Confidence in Australian democracy plummets

A federal parliament committee is hearing widespread views on the state of Australian democracy, including our inability to amend the Constitution and a reluctance to hold many referendums, in a series of ‘public’ meetings available to all citizens through streaming. Here is a precis of the comments in a submission by academic Dr Bede Harris, who has recently launched a major book on the subject.

Legal, police experts want SNF appeal re-opened

Two experts, Hugh Selby and Barbara Etter, have formally asked Tasmanian Attorney-General Elise Archer to re-open the ‘in limbo’ appeal by Sue Neill-Fraser into her 2010 conviction for murdering her husband, Bob Chappell, aboard a yacht moored in Sandy Bay, Hobart, in 2009. The appeal has been heard, but a decision is awaited. The experts say police incompetence, or worse, has never been examined in the SNF case: if it was, she may well be acquitted.

Q. to CLA: How about we adopt an Australia Card?

It sounds so simple, just adopt an ID card that you must carry with you everywhere to ‘sign in’ during the Covid-19 pandemic. But how quickly would surveillance-creep go viral, and your movements be subjected to watching and recording every second of every day, all year, everywhere, by the police, spooks and governments? Massive safeguards are needed to protect our privacy and our private information, CLA says.

Are we losing our liberties?

Are Australians losing liberties under the pandemic? There’s a strict, legal answer…and then the practical reality of what’s occurring. But the real lesson is that only eternal vigilance – and a federal Human Rights Act – will protect our freedoms. ‘The struggle for civil liberties is a journey that’s never ending,’ former High Court judge, Michael Kirby, says.

Top cop confused on legality of police actions

Was Operation Ironside illegal under Australian law? There is doubt, created by the AFP Commissioner Reece Kershaw, whether the much ballyhooed Operation Ironside was carried out according to the law of the land. The first duty of our police is to obey the law, even before enforcing it. We need open and honest answers rather than confuseed bluster and PR spin, CLA says.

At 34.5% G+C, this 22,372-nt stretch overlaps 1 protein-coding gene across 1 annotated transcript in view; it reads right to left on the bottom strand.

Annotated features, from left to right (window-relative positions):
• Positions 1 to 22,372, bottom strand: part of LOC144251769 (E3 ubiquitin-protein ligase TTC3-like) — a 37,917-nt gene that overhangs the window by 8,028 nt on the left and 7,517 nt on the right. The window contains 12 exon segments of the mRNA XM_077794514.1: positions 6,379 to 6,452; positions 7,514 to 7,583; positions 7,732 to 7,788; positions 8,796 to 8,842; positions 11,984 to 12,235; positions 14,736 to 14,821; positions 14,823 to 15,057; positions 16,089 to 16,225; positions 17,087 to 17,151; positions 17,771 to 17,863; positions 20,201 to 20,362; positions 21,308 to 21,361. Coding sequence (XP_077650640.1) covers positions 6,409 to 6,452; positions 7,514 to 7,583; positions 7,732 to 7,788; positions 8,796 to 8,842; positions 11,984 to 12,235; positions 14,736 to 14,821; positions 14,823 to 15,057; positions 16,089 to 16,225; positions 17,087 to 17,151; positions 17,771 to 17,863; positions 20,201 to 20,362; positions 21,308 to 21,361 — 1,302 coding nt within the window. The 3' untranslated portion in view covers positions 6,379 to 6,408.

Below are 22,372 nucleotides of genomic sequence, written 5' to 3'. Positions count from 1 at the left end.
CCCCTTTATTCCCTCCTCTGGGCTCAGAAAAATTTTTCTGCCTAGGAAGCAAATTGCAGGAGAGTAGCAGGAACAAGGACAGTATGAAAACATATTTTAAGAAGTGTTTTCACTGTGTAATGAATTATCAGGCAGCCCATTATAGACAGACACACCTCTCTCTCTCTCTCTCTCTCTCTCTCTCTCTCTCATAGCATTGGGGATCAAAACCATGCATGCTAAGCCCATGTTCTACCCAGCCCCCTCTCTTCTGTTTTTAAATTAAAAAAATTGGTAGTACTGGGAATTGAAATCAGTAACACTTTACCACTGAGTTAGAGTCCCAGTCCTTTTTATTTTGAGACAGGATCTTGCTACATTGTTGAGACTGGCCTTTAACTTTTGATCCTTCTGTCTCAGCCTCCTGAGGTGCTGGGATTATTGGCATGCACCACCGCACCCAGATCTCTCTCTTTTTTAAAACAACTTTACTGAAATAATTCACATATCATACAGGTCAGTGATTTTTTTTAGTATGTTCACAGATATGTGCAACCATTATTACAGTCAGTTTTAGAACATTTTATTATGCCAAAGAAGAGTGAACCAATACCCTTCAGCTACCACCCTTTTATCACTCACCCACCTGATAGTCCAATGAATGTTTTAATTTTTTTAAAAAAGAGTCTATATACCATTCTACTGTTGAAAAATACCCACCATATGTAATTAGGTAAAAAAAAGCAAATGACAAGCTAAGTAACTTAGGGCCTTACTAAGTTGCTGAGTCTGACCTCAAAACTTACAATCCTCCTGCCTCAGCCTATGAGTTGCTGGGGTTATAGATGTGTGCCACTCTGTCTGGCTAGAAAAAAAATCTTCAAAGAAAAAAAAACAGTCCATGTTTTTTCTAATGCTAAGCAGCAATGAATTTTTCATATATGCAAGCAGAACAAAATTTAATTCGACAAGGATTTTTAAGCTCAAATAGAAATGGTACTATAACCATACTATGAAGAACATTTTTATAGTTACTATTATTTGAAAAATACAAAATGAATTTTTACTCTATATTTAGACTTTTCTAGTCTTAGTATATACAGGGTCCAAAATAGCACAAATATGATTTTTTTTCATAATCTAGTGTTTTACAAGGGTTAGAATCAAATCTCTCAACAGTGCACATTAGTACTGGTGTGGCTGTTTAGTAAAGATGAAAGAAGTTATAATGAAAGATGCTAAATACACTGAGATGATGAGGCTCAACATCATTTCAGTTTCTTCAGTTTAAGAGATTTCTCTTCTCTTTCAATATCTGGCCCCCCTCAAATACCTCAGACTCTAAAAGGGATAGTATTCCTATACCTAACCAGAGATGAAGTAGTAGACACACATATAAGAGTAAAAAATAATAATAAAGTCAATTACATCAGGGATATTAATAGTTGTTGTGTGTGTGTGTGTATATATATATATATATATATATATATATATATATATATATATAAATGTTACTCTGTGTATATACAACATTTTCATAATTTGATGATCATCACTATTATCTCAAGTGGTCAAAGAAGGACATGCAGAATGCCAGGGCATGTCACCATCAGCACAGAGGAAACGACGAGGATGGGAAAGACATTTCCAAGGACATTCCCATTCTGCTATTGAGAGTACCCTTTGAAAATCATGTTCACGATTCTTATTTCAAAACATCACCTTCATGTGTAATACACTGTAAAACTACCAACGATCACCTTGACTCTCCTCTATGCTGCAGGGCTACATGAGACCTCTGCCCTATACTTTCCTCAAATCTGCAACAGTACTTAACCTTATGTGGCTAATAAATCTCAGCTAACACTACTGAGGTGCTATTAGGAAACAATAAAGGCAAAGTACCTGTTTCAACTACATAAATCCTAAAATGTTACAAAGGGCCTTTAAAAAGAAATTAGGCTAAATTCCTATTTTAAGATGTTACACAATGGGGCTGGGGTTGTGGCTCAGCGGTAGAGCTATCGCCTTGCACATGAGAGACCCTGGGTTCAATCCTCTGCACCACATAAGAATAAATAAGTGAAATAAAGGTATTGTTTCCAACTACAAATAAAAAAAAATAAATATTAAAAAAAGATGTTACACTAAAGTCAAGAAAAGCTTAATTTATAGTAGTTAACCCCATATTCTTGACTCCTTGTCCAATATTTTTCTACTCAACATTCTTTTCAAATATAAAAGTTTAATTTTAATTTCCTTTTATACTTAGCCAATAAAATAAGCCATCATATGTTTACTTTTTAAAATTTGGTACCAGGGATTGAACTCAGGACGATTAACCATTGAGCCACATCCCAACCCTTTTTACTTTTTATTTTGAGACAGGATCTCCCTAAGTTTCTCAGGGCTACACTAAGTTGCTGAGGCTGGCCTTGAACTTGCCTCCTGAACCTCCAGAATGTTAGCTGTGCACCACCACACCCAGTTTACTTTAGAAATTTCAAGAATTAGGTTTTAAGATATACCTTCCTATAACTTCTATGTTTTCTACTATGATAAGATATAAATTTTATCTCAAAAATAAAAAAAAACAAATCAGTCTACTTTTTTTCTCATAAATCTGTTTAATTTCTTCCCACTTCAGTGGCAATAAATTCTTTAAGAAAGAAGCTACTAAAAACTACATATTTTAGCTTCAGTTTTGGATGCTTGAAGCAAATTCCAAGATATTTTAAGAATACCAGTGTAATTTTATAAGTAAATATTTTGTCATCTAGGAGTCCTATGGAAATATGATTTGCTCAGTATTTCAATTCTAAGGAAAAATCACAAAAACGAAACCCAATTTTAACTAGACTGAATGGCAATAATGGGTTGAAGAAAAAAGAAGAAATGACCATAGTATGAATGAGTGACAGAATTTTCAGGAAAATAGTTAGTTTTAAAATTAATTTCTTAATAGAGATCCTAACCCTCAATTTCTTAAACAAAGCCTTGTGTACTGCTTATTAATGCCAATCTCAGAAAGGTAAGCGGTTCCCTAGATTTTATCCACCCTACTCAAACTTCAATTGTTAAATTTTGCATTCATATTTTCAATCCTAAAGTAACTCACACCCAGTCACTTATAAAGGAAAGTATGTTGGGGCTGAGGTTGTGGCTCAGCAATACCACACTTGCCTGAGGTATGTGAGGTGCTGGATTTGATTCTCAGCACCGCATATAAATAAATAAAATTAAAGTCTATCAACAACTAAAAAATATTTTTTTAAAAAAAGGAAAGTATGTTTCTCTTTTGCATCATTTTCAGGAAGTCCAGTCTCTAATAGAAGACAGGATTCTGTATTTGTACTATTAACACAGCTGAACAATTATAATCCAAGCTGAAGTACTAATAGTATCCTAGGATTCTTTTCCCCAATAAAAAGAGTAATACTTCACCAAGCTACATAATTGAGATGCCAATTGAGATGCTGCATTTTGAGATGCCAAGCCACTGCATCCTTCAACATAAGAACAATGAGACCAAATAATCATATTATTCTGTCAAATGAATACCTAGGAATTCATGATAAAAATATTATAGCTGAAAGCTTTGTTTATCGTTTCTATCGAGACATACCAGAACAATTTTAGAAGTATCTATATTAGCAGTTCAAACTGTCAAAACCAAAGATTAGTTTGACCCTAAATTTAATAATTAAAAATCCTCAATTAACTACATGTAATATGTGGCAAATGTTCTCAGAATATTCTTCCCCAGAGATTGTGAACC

Australia abandons our supporters in Afghanistan

Australia is helping military interpreters who helped out troops in Afghanistan. But we need to do more, more widely: there were hundreds, possibly thousands, of Afghanis employed through Australian-funded and run aid projects, as well other projects where we provided funding through the UN or other agencies. They too face retribution: we also have a responsibility to them, Dr Tony Murney writes.

Federal law enforcement enters strange period

Powers-promoting TV appearances – actually, PR bids for new laws – by top police and politicians are a worrying new trend AS SEEN ON TV. The behaviour of the Coalition Government and ’The Community’ (as the security agencies and police bosses describe themselves) is a worrying new trend in how Executive government, uniformed elites and secret spooks aim to manipulate the Parliament and the people to their own ends. A recent blustering briefing on TV raised more questions than it answered, questions that demand transparent answers from the AFP hierarchy. Would the AFP have ’shopped’ the Bali 9, two of whom were executed, under the apparent new AFP arrest rules?

Parl committee wants human rights front and centre       

         
In what would be a revolutionary development, a parliamentary committee wants all Appropriation Bills – the legislation allowing the government, its departments and agencies to spend money – to be compatible with human rights, and to say so up front. The Human Rights Committee argues that government spending impacts either positively or negatively on Australians’ human rights, so people should be told up front what the ramifications will be. CLA welcomes the initiative, which should spread through all levels of government.